A serious metabolic complication of diabetes characterized by severe hyperglycemia, hyperosmolality, and volume depletion, in the absence of severe ketoacidosis.
Occurs most commonly in older patients with type 2 diabetes. Contributes to less than 1% of all diabetes-related admissions. However, mortality is high (5% to 15%).
Presents with polyuria, polydipsia, weakness, weight loss, tachycardia, dry mucus membranes, poor skin turgor, hypotension, and, in severe cases, shock.
Altered sensorium (lethargy, disorientation, stupor) is common and correlates best with effective serum osmolality. Coma is rare and, if seen, is usually associated with a serum osmolality >340 mOsm/kg.
Treatment includes correction of fluid deficit and electrolyte abnormalities, and IV insulin.
Hyperosmolar hyperglycemic syndrome (HHS), also known as non-ketotic hyperglycemic hyperosmolar syndrome (NKHS), is characterized by profound hyperglycemia (glucose >600 mg/dL), hyperosmolality (effective serum osmolality ≥320 mOsm/kg), and volume depletion in the absence of significant ketoacidosis (pH >7.3 and HCO3 >15 mEq/L), and is a serious complication of diabetes. HHS may be the first presentation of type 2 diabetes.   Although both HHS and diabetic ketoacidosis (DKA) are often discussed as distinct entities, they represent 2 points on the spectrum of metabolic derangements in diabetes,  both HHS and DKA being characterized by relative or absolute insulin deficiency combined with increased counter-regulatory hormones.   Approximately one third of patients with hyperglycemic crises present with a mixed picture of DKA and HHS.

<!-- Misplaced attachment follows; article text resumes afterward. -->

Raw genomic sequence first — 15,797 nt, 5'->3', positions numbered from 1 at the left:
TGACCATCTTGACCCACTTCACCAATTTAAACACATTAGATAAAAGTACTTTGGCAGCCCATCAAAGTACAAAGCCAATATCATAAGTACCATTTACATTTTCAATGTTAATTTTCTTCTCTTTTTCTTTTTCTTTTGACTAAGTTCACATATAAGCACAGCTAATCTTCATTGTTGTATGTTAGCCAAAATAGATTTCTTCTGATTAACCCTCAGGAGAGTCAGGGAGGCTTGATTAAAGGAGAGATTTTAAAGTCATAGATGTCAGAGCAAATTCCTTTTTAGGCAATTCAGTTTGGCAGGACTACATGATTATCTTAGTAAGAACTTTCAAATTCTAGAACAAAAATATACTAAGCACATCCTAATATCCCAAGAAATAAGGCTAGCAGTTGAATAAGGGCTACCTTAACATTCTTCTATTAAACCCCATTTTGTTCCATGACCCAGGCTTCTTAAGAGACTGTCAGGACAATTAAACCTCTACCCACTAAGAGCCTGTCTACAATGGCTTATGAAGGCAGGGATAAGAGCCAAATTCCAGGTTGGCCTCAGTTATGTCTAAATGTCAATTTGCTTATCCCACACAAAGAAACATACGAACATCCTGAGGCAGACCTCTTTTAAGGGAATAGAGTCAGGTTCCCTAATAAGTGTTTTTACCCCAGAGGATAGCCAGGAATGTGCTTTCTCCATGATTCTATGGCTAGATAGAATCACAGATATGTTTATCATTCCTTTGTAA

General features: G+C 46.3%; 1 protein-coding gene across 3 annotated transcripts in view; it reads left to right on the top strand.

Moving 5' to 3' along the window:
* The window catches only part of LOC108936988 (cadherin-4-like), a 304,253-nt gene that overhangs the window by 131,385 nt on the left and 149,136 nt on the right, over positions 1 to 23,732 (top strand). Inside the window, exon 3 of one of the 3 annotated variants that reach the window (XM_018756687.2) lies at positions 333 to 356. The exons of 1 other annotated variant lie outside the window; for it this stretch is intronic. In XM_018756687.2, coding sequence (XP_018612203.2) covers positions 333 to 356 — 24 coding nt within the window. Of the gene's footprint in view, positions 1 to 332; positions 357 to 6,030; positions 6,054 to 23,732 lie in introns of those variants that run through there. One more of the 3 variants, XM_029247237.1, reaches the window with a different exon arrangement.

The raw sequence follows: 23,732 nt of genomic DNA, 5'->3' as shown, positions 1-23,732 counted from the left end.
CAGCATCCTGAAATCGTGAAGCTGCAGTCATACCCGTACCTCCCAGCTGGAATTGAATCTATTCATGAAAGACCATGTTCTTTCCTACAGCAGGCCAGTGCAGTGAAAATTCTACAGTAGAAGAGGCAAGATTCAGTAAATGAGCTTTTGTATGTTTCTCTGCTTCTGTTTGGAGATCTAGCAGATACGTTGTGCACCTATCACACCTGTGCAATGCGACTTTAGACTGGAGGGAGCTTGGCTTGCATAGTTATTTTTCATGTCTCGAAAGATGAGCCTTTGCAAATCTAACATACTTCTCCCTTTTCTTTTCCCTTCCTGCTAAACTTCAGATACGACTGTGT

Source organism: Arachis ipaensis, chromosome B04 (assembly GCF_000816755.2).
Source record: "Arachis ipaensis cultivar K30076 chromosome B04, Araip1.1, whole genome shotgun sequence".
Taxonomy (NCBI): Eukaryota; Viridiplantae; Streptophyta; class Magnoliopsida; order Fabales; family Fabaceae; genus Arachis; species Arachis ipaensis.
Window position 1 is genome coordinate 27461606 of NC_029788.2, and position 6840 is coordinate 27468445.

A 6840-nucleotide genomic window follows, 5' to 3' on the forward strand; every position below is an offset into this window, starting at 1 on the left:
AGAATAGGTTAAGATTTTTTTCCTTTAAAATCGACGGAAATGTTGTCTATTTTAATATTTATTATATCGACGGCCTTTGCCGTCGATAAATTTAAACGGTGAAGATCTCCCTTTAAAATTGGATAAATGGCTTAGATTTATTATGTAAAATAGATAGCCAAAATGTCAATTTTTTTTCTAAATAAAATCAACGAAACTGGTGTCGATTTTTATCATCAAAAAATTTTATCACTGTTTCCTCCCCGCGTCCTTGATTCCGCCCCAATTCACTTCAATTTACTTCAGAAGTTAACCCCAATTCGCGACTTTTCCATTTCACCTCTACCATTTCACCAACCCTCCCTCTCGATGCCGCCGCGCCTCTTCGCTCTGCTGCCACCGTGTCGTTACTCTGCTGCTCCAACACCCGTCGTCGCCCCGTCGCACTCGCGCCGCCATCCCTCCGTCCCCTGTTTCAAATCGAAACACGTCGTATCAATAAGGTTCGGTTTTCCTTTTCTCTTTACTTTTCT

Joslin Diabetes Clinic
NK declares that she has no competing interests.
Professor of Medicine
Emory University School of Medicine
GU is supported by research grants from the American Diabetes Association and the National Institutes of Health, and has received research funds from Sanofi-Aventis, Novo Nordisk, Takeda, and GlaxoSmithKline. GU is an author of a number of references cited in this monograph.
Beta Cell Unit
Chelsea and Westminster NHS Trust
DM declares that he has no competing interests.
Department of Medicine
Division of Endocrinology and Metabolism
University of Florida
MCL has received speaker fees from Sanofi-Aventis and Novo Nordisk, makers of insulin products.
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